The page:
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Monday, June 28, 2021

Do carbon credits spell new opportunity for emissions producers?

By Douglas Almond and Shuang Zhang

China is now taking steps to roll out a nationwide carbon emissions trading scheme.

In the past, China relied mainly on administrative directives to curb carbon emissions. For many enterprises, however, the social cost of carbon emissions has not always been apparent. Moreover, companies may not see global warming as an imminent threat to their businesses. As such, they rarely have the incentive to act to save energy or reduce emissions.

Under the previous regulatory design, reducing emissions meant additional costs. These costs discouraged companies from taking proactive emissions reduction measures. The development of China’s national carbon emissions trading scheme officially started in 2017, with the goal of regulating carbon emissions through market mechanisms. As part of this scheme, large carbon emitters are assigned an emissions limit. If a company’s actual carbon emissions fall below the permitted level, then the saved credits become carbon assets and can be sold via the trading scheme for revenue generation.

Back in January 2005, the European Union officially launched the world’s first greenhouse gas emissions allowance trading system (the EU ETS), which is to date the largest cap-and-trade system in the world, covering over 10,000 companies and their subsidiaries across all of the EU countries. After years of operation, the EU ETS has played an important role in carbon emissions reduction, providing companies with a low-cost and highly incentive-based emissions reduction solution.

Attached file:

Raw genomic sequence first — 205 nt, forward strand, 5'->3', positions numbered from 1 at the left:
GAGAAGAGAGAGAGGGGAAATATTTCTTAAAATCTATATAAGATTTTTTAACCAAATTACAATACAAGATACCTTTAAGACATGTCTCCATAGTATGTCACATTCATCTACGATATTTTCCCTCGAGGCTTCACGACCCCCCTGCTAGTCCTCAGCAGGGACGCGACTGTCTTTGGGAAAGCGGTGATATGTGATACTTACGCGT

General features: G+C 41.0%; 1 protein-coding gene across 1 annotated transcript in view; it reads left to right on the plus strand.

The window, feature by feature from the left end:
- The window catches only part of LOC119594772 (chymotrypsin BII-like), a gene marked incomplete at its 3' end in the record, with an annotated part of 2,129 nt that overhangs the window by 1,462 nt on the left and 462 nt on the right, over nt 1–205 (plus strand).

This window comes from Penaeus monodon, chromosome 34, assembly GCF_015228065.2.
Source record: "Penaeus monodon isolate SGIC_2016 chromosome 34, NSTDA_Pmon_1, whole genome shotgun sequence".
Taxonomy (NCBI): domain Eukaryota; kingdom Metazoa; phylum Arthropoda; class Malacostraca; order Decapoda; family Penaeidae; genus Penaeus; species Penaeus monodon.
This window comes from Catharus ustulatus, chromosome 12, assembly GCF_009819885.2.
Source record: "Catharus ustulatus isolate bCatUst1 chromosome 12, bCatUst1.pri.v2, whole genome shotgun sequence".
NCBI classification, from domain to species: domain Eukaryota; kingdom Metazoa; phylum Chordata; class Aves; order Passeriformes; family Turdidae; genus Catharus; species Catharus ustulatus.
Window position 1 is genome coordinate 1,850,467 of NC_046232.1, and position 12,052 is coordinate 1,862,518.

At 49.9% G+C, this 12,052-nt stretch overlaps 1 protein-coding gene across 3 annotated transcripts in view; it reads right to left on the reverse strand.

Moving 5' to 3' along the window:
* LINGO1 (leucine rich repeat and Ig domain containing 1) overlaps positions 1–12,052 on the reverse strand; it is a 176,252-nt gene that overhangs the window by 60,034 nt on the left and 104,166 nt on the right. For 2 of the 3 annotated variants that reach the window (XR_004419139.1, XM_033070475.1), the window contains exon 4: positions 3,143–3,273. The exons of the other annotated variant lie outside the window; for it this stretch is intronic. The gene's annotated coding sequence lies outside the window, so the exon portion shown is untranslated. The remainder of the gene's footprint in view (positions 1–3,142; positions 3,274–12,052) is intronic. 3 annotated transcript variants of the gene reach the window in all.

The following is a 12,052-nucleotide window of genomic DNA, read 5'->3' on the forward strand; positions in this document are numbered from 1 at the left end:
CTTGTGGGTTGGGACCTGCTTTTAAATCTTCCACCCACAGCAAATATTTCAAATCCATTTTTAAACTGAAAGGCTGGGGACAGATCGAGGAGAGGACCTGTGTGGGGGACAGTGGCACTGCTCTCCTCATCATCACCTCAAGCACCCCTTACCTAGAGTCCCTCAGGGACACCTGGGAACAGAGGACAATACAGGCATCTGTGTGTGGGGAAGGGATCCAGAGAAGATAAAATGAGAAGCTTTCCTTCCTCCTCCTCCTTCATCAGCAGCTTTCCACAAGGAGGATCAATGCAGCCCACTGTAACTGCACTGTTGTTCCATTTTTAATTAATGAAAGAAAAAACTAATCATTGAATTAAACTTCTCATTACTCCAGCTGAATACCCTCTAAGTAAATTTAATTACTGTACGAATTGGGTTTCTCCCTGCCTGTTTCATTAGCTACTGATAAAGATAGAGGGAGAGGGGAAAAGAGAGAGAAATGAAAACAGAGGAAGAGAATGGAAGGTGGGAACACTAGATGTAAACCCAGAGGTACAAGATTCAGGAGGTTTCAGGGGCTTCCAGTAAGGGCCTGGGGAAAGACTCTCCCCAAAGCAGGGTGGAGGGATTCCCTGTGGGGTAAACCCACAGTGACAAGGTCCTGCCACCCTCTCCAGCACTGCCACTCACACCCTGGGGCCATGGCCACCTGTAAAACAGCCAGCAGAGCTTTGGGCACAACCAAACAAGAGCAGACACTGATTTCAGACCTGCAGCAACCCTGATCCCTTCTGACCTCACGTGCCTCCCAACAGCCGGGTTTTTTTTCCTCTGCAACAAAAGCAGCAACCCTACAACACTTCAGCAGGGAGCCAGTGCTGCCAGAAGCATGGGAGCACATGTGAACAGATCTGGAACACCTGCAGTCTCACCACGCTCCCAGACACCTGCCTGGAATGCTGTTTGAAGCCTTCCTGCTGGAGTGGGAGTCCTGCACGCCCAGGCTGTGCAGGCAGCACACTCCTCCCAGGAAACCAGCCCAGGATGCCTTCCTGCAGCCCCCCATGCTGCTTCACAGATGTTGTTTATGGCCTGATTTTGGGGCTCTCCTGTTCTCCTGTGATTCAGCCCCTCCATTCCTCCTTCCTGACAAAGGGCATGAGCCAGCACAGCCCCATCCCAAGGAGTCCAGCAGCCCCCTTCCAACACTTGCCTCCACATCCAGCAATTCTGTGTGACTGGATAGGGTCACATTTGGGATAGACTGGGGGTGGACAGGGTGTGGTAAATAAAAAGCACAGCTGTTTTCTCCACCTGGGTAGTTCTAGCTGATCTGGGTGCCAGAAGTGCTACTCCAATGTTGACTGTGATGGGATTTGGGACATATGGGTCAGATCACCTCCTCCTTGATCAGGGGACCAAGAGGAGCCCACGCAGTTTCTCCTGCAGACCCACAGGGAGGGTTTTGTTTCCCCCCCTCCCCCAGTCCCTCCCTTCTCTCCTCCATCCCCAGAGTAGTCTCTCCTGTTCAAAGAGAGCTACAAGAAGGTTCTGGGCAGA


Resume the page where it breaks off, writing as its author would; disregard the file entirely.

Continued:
In September 2020, China announced that it would strengthen its voluntary national contribution, reach peak CO2 emissions by 2030 and become carbon neutral by 2060. A market-based mechanism is a sensible approach to achieving this goal, as it will give companies greater incentive to participate in the emissions trading scheme if they can benefit financially from it as part of the emissions reduction process.

Of course, it is a tremendous challenge to include companies nationwide in this trading scheme. The United State, for example, has yet to develop a national carbon emissions trading market: an attempt was made in 2009 under the Obama administration, but it did not make it through US Congress. Instead, a regional carbon trading initiative was established with only a few participating states. Unfortunately, carbon emissions reduction requires systematic coordination, and the impact of sporadic local efforts are limited.

China’s willingness to take proactive measures towards global climate change sends a clear message that demonstrates its commitment to the cause. Undoubtedly, the establishment of the national carbon emissions trading scheme is an important step in fulfilling this commitment. Moreover, China’s carbon emissions trading scheme is expected to become the world’s largest, with a total emissions reduction far exceeding that of the EU ETS.

Bringing the market mechanism into full play

China’s carbon emissions trading scheme is the result of long-term planning and development. Here are some of the key dates and steps taken:

2010: China initiated the carbon emissions trading scheme programme.

2013: Shenzhen, Shanghai and Beijing were included as pilot cities.

2014: Chongqing, Guangdong, Hubei and Tianjin were included in the pilot.

2016: The second pilot phase began in July 2016 following the completion of the first phase in the seven cities and provinces listed above. According to some estimates, carbon emissions from the seven pilot areas in the first phase account for approximately 7% of the total carbon emissions in China.